Like so many others around the world, I have a heavy heart today, saddened by the news of what looks to be another act of terrorism on American soil. Two devastating explosions near the finish line of the Boston Marathon race have killed three people, and badly injured many more. One of the dead was an 8-year-old boy.

As I found out about the attack and listened to a live news stream via Reuters, people began to post things on Facebook in response. Some were news links, but many more were short, poignant expressions of sadness, saying that thoughts and prayers were with the victims and their families. But a few posts were markedly different, and are as predictable as the expressions of sorrow; they are angry at what seems to be hypocritical hand-wringing from Americans who cry only for themselves and no one else in the face of terrorism. I can understand this point of view, especially from those who live outside the U.S. I can see where someone might think we have no right to grieve when we condone drone strikes that kill innocent people, when we have started wars for dubious cause, when we seem so ruthless and uncaring in the face of the suffering of others. I can see where the anger and the bitterness comes from. But this kind of blanket indictment of all Americans is a particularly immature (if common) view; it is lazy, cynical, and heartless. 

I am reminded of my trips to England, when just via my American accent, I was accosted by pub-goers, shop owners, and even new acquaintances, complaining about how awful my president(s) were, how horrible my government was, how useless and stupid my fellow citizens were. Keep in mind, this is all before I said anything more than, "I'll have a draft cider, please." I was stunned by the vitriol, not used to such a one-sided political discourse. Just because I was identifiable as one of a group of 200 million plus, I was the enemy. No one asked me my opinion. No one asked me who I voted for. No one asked me about my own political activism. I was used as a dumping ground for anti-American rage, and not one of those people cared one bit about who I was and what I thought. Talk about hypocrisy.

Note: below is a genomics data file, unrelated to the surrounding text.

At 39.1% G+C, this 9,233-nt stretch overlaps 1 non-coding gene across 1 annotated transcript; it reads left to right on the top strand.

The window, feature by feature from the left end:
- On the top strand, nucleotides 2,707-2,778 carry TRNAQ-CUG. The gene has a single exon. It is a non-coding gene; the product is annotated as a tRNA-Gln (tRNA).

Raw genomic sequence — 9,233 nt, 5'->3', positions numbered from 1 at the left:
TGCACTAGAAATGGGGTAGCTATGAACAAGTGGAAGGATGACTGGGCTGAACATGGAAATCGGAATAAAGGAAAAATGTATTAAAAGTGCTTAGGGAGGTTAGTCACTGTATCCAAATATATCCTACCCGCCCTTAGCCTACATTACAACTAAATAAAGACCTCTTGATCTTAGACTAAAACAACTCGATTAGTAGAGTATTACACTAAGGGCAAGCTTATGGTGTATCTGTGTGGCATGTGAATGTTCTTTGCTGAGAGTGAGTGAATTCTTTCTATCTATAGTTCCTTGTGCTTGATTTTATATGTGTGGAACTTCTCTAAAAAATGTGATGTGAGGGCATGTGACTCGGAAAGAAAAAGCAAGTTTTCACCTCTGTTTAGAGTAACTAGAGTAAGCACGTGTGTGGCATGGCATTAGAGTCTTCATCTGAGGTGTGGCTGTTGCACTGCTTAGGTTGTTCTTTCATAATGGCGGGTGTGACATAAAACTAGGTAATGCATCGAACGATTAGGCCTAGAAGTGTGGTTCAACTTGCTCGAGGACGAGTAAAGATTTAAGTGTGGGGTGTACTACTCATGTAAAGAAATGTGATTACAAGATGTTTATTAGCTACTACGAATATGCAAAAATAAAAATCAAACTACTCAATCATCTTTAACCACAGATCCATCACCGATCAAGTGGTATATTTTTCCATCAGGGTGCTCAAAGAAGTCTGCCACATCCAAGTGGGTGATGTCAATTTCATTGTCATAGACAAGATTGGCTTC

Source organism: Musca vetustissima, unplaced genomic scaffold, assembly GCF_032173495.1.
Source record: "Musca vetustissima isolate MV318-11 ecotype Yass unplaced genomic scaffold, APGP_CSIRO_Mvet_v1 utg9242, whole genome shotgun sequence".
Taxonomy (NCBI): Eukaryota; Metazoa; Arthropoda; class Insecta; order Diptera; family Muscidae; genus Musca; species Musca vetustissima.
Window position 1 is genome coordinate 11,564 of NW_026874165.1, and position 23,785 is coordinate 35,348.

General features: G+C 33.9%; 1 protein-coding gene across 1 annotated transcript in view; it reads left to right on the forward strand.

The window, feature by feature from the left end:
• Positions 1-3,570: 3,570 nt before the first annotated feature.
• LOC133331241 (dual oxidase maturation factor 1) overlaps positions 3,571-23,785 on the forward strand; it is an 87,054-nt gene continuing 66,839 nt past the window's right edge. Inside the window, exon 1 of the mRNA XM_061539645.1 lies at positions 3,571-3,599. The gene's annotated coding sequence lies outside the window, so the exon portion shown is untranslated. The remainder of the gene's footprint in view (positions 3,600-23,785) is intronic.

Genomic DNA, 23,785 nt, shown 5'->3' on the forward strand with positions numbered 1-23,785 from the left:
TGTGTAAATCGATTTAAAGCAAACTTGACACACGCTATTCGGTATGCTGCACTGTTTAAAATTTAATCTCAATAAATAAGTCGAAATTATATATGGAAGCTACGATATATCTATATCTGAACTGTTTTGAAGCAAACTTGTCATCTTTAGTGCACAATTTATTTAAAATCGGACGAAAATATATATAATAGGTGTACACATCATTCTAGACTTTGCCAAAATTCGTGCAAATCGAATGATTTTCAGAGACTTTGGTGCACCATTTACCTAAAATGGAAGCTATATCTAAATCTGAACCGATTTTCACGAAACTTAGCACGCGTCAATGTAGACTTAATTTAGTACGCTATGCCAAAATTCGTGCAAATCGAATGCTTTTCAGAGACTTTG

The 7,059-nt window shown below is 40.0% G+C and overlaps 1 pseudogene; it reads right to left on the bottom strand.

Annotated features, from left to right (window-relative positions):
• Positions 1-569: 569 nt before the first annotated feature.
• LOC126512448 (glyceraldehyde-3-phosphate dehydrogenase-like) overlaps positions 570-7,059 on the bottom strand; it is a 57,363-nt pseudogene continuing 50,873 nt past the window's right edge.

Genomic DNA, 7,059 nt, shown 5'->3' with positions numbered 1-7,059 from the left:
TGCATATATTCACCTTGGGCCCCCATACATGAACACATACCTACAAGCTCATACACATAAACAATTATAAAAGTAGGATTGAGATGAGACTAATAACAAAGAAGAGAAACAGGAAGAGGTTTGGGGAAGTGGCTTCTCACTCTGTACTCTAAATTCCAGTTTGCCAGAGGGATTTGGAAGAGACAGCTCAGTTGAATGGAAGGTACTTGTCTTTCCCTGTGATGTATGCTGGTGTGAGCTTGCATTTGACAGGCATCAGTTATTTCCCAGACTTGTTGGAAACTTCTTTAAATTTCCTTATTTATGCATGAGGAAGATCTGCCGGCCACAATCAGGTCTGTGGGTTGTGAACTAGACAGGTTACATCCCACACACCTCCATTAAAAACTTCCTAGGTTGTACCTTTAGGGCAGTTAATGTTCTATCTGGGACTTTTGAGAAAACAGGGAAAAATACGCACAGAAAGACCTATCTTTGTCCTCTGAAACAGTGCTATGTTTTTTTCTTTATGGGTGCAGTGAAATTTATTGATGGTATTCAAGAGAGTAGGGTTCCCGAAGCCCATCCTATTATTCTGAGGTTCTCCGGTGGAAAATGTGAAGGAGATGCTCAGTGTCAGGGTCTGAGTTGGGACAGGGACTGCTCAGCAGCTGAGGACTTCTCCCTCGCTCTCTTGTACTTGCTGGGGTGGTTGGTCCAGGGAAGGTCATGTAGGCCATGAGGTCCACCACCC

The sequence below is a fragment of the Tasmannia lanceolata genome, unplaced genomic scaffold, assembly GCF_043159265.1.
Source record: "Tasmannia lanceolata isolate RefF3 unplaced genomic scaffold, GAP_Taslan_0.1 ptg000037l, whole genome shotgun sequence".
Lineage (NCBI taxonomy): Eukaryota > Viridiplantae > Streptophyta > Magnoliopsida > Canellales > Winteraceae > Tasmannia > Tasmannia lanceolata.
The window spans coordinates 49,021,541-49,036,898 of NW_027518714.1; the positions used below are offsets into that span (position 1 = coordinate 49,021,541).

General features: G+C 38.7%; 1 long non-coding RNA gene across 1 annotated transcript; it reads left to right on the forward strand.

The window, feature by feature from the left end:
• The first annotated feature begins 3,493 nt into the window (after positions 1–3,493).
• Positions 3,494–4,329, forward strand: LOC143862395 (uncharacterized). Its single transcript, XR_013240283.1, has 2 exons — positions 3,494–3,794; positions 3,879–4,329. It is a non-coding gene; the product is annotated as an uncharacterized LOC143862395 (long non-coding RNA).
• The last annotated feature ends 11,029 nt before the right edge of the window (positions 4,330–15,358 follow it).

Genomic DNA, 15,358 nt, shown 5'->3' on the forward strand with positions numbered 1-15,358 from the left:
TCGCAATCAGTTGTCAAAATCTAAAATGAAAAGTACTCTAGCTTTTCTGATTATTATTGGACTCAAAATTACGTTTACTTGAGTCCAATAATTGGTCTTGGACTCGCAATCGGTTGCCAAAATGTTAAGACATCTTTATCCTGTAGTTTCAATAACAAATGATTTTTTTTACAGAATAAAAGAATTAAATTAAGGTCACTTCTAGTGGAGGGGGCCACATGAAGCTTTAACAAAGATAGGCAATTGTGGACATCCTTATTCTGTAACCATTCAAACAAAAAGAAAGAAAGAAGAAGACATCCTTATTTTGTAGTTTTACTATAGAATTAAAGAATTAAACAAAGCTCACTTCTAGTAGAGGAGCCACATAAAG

People react in different ways to large-scale tragedies such as the one that took place in Boston today...sadness, confusion, anger. Some people will listen to the news non-stop; some will tune out and redirect their minds to something that numbs out the reality of the event. Blame and speculation will be flying everywhere, shards of virtual glass that can wound as well. 

Hatred of an entire group of human beings was likely the beginning to what formed the mindset in those responsible for today's attack. We have an absolute responsibility to humanity to reject this kind of thinking. We must, or nothing can or ever will get better.